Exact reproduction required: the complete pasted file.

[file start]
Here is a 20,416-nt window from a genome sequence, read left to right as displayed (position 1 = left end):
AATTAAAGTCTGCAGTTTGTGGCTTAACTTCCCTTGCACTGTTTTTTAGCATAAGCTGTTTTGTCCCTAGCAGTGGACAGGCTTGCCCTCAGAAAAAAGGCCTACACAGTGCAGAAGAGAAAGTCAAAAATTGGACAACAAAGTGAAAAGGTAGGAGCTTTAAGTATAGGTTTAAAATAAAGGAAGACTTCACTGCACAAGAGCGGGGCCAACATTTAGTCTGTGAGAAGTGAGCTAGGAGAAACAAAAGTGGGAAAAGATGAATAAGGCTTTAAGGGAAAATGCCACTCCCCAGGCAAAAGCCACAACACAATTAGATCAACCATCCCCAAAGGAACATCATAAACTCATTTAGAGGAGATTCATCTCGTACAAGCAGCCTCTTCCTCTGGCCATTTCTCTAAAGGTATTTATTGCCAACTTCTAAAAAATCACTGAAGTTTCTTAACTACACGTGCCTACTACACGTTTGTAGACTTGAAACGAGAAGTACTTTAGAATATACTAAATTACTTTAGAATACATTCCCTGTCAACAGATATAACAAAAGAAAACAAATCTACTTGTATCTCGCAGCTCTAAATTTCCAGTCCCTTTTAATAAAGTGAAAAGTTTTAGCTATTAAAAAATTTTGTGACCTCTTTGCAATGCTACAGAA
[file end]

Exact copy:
Here is a 20,416-nt window from a genome sequence, read left to right as displayed (position 1 = left end):
AATTAAAGTCTGCAGTTTGTGGCTTAACTTCCCTTGCACTGTTTTTTAGCATAAGCTGTTTTGTCCCTAGCAGTGGACAGGCTTGCCCTCAGAAAAAAGGCCTACACAGTGCAGAAGAGAAAGTCAAAAATTGGACAACAAAGTGAAAAGGTAGGAGCTTTAAGTATAGGTTTAAAATAAAGGAAGACTTCACTGCACAAGAGCGGGGCCAACATTTAGTCTGTGAGAAGTGAGCTAGGAGAAACAAAAGTGGGAAAAGATGAATAAGGCTTTAAGGGAAAATGCCACTCCCCAGGCAAAAGCCACAACACAATTAGATCAACCATCCCCAAAGGAACATCATAAACTCATTTAGAGGAGATTCATCTCGTACAAGCAGCCTCTTCCTCTGGCCATTTCTCTAAAGGTATTTATTGCCAACTTCTAAAAAATCACTGAAGTTTCTTAACTACACGTGCCTACTACACGTTTGTAGACTTGAAACGAGAAGTACTTTAGAATATACTAAATTACTTTAGAATACATTCCCTGTCAACAGATATAACAAAAGAAAACAAATCTACTTGTATCTCGCAGCTCTAAATTTCCAGTCCCTTTTAATAAAGTGAAAAGTTTTAGCTATTAAAAAATTTTGTGACCTCTTTGCAATGCTACAGAA